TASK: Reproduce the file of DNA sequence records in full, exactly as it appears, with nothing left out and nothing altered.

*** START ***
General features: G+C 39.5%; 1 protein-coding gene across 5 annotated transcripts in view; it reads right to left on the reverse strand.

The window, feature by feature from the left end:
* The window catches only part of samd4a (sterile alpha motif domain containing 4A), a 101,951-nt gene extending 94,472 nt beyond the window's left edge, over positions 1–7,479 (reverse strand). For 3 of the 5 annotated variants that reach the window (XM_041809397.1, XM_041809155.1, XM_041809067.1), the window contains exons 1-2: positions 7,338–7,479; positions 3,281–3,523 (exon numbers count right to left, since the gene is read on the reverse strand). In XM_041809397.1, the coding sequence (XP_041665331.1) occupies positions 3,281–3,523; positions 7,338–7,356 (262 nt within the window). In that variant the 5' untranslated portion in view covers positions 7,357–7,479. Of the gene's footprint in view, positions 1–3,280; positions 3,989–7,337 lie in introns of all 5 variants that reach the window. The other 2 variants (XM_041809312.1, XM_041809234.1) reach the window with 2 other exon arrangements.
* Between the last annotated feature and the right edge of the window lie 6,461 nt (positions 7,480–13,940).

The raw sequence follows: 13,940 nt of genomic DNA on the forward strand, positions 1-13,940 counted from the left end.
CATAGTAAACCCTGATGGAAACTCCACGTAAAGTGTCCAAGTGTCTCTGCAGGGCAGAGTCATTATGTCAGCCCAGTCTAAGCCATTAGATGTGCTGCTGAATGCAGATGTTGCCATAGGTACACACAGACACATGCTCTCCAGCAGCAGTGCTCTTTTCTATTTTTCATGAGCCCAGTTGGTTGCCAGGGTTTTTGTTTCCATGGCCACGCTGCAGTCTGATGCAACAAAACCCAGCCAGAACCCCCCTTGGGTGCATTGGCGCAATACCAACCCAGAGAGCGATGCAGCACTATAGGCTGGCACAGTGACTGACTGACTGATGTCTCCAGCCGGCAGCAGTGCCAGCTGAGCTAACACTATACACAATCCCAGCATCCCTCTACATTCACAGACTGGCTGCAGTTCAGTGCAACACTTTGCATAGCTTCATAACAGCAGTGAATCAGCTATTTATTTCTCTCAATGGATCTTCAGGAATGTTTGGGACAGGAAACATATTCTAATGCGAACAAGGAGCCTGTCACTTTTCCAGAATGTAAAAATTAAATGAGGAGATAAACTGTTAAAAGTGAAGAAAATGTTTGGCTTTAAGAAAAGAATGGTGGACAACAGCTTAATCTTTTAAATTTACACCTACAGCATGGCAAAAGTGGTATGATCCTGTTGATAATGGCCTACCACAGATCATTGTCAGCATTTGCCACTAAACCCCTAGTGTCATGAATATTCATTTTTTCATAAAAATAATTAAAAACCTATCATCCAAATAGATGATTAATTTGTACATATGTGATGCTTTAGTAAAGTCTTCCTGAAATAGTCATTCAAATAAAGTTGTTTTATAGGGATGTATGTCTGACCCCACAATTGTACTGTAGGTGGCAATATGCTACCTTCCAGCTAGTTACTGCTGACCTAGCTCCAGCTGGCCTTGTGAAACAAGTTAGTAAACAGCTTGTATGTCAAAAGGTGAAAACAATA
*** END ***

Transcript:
General features: G+C 39.5%; 1 protein-coding gene across 5 annotated transcripts in view; it reads right to left on the reverse strand.

The window, feature by feature from the left end:
* The window catches only part of samd4a (sterile alpha motif domain containing 4A), a 101,951-nt gene extending 94,472 nt beyond the window's left edge, over positions 1–7,479 (reverse strand). For 3 of the 5 annotated variants that reach the window (XM_041809397.1, XM_041809155.1, XM_041809067.1), the window contains exons 1-2: positions 7,338–7,479; positions 3,281–3,523 (exon numbers count right to left, since the gene is read on the reverse strand). In XM_041809397.1, the coding sequence (XP_041665331.1) occupies positions 3,281–3,523; positions 7,338–7,356 (262 nt within the window). In that variant the 5' untranslated portion in view covers positions 7,357–7,479. Of the gene's footprint in view, positions 1–3,280; positions 3,989–7,337 lie in introns of all 5 variants that reach the window. The other 2 variants (XM_041809312.1, XM_041809234.1) reach the window with 2 other exon arrangements.
* Between the last annotated feature and the right edge of the window lie 6,461 nt (positions 7,480–13,940).

The raw sequence follows: 13,940 nt of genomic DNA on the forward strand, positions 1-13,940 counted from the left end.
CATAGTAAACCCTGATGGAAACTCCACGTAAAGTGTCCAAGTGTCTCTGCAGGGCAGAGTCATTATGTCAGCCCAGTCTAAGCCATTAGATGTGCTGCTGAATGCAGATGTTGCCATAGGTACACACAGACACATGCTCTCCAGCAGCAGTGCTCTTTTCTATTTTTCATGAGCCCAGTTGGTTGCCAGGGTTTTTGTTTCCATGGCCACGCTGCAGTCTGATGCAACAAAACCCAGCCAGAACCCCCCTTGGGTGCATTGGCGCAATACCAACCCAGAGAGCGATGCAGCACTATAGGCTGGCACAGTGACTGACTGACTGATGTCTCCAGCCGGCAGCAGTGCCAGCTGAGCTAACACTATACACAATCCCAGCATCCCTCTACATTCACAGACTGGCTGCAGTTCAGTGCAACACTTTGCATAGCTTCATAACAGCAGTGAATCAGCTATTTATTTCTCTCAATGGATCTTCAGGAATGTTTGGGACAGGAAACATATTCTAATGCGAACAAGGAGCCTGTCACTTTTCCAGAATGTAAAAATTAAATGAGGAGATAAACTGTTAAAAGTGAAGAAAATGTTTGGCTTTAAGAAAAGAATGGTGGACAACAGCTTAATCTTTTAAATTTACACCTACAGCATGGCAAAAGTGGTATGATCCTGTTGATAATGGCCTACCACAGATCATTGTCAGCATTTGCCACTAAACCCCTAGTGTCATGAATATTCATTTTTTCATAAAAATAATTAAAAACCTATCATCCAAATAGATGATTAATTTGTACATATGTGATGCTTTAGTAAAGTCTTCCTGAAATAGTCATTCAAATAAAGTTGTTTTATAGGGATGTATGTCTGACCCCACAATTGTACTGTAGGTGGCAATATGCTACCTTCCAGCTAGTTACTGCTGACCTAGCTCCAGCTGGCCTTGTGAAACAAGTTAGTAAACAGCTTGTATGTCAAAAGGTGAAAACAATA